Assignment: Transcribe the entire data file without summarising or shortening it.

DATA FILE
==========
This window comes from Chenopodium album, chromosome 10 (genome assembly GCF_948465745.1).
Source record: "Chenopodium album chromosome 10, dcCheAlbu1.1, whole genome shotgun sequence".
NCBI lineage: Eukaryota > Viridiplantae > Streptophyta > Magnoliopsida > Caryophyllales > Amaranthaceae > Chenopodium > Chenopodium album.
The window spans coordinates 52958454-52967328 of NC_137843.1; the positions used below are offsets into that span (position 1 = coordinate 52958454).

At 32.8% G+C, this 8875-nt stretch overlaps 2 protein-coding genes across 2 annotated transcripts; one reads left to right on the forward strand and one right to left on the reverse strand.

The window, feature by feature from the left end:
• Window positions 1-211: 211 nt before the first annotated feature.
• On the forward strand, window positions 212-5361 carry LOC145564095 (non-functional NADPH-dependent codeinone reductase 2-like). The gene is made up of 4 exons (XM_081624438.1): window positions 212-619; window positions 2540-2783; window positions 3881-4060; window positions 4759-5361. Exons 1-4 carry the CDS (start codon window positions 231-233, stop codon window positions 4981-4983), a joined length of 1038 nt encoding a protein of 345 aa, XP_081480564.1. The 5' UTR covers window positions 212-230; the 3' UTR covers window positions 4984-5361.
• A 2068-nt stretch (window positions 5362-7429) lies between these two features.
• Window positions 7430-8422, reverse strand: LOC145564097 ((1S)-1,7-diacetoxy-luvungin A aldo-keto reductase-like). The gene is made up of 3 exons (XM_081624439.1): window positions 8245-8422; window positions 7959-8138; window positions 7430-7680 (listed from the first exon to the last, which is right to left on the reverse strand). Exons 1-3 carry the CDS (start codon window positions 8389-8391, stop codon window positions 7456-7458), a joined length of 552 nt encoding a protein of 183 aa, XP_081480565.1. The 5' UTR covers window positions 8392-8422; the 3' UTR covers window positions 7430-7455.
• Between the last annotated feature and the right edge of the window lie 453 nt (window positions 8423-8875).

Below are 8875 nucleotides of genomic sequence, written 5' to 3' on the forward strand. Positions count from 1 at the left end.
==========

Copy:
This window comes from Chenopodium album, chromosome 10 (genome assembly GCF_948465745.1).
Source record: "Chenopodium album chromosome 10, dcCheAlbu1.1, whole genome shotgun sequence".
NCBI lineage: Eukaryota > Viridiplantae > Streptophyta > Magnoliopsida > Caryophyllales > Amaranthaceae > Chenopodium > Chenopodium album.
The window spans coordinates 52958454-52967328 of NC_137843.1; the positions used below are offsets into that span (position 1 = coordinate 52958454).

At 32.8% G+C, this 8875-nt stretch overlaps 2 protein-coding genes across 2 annotated transcripts; one reads left to right on the forward strand and one right to left on the reverse strand.

The window, feature by feature from the left end:
• Window positions 1-211: 211 nt before the first annotated feature.
• On the forward strand, window positions 212-5361 carry LOC145564095 (non-functional NADPH-dependent codeinone reductase 2-like). The gene is made up of 4 exons (XM_081624438.1): window positions 212-619; window positions 2540-2783; window positions 3881-4060; window positions 4759-5361. Exons 1-4 carry the CDS (start codon window positions 231-233, stop codon window positions 4981-4983), a joined length of 1038 nt encoding a protein of 345 aa, XP_081480564.1. The 5' UTR covers window positions 212-230; the 3' UTR covers window positions 4984-5361.
• A 2068-nt stretch (window positions 5362-7429) lies between these two features.
• Window positions 7430-8422, reverse strand: LOC145564097 ((1S)-1,7-diacetoxy-luvungin A aldo-keto reductase-like). The gene is made up of 3 exons (XM_081624439.1): window positions 8245-8422; window positions 7959-8138; window positions 7430-7680 (listed from the first exon to the last, which is right to left on the reverse strand). Exons 1-3 carry the CDS (start codon window positions 8389-8391, stop codon window positions 7456-7458), a joined length of 552 nt encoding a protein of 183 aa, XP_081480565.1. The 5' UTR covers window positions 8392-8422; the 3' UTR covers window positions 7430-7455.
• Between the last annotated feature and the right edge of the window lie 453 nt (window positions 8423-8875).

Below are 8875 nucleotides of genomic sequence, written 5' to 3' on the forward strand. Positions count from 1 at the left end.